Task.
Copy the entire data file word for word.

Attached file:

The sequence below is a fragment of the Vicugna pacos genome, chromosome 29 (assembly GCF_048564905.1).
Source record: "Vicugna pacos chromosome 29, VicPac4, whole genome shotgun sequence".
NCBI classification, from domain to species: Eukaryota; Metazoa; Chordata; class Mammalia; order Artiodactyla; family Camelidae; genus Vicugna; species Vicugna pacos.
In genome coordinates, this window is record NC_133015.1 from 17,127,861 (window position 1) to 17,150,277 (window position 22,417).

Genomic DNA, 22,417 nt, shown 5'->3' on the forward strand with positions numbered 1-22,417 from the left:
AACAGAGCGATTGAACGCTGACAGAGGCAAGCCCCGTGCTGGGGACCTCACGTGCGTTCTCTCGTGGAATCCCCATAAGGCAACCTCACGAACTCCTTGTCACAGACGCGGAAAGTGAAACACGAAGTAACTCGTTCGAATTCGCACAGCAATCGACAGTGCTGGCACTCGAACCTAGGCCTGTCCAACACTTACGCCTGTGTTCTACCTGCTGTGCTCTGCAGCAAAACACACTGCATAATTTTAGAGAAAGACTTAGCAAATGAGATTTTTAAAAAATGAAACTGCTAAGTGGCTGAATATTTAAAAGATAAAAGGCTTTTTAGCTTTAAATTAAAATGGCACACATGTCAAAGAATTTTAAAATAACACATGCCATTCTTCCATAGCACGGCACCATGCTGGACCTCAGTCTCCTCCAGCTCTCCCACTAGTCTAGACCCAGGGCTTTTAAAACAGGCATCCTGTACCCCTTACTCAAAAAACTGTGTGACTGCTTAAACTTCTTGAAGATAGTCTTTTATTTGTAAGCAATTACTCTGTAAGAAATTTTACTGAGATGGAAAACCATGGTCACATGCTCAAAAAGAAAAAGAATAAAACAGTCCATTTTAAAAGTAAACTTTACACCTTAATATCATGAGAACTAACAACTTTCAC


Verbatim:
The sequence below is a fragment of the Vicugna pacos genome, chromosome 29 (assembly GCF_048564905.1).
Source record: "Vicugna pacos chromosome 29, VicPac4, whole genome shotgun sequence".
NCBI classification, from domain to species: Eukaryota; Metazoa; Chordata; class Mammalia; order Artiodactyla; family Camelidae; genus Vicugna; species Vicugna pacos.
In genome coordinates, this window is record NC_133015.1 from 17,127,861 (window position 1) to 17,150,277 (window position 22,417).

Genomic DNA, 22,417 nt, shown 5'->3' on the forward strand with positions numbered 1-22,417 from the left:
AACAGAGCGATTGAACGCTGACAGAGGCAAGCCCCGTGCTGGGGACCTCACGTGCGTTCTCTCGTGGAATCCCCATAAGGCAACCTCACGAACTCCTTGTCACAGACGCGGAAAGTGAAACACGAAGTAACTCGTTCGAATTCGCACAGCAATCGACAGTGCTGGCACTCGAACCTAGGCCTGTCCAACACTTACGCCTGTGTTCTACCTGCTGTGCTCTGCAGCAAAACACACTGCATAATTTTAGAGAAAGACTTAGCAAATGAGATTTTTAAAAAATGAAACTGCTAAGTGGCTGAATATTTAAAAGATAAAAGGCTTTTTAGCTTTAAATTAAAATGGCACACATGTCAAAGAATTTTAAAATAACACATGCCATTCTTCCATAGCACGGCACCATGCTGGACCTCAGTCTCCTCCAGCTCTCCCACTAGTCTAGACCCAGGGCTTTTAAAACAGGCATCCTGTACCCCTTACTCAAAAAACTGTGTGACTGCTTAAACTTCTTGAAGATAGTCTTTTATTTGTAAGCAATTACTCTGTAAGAAATTTTACTGAGATGGAAAACCATGGTCACATGCTCAAAAAGAAAAAGAATAAAACAGTCCATTTTAAAAGTAAACTTTACACCTTAATATCATGAGAACTAACAACTTTCAC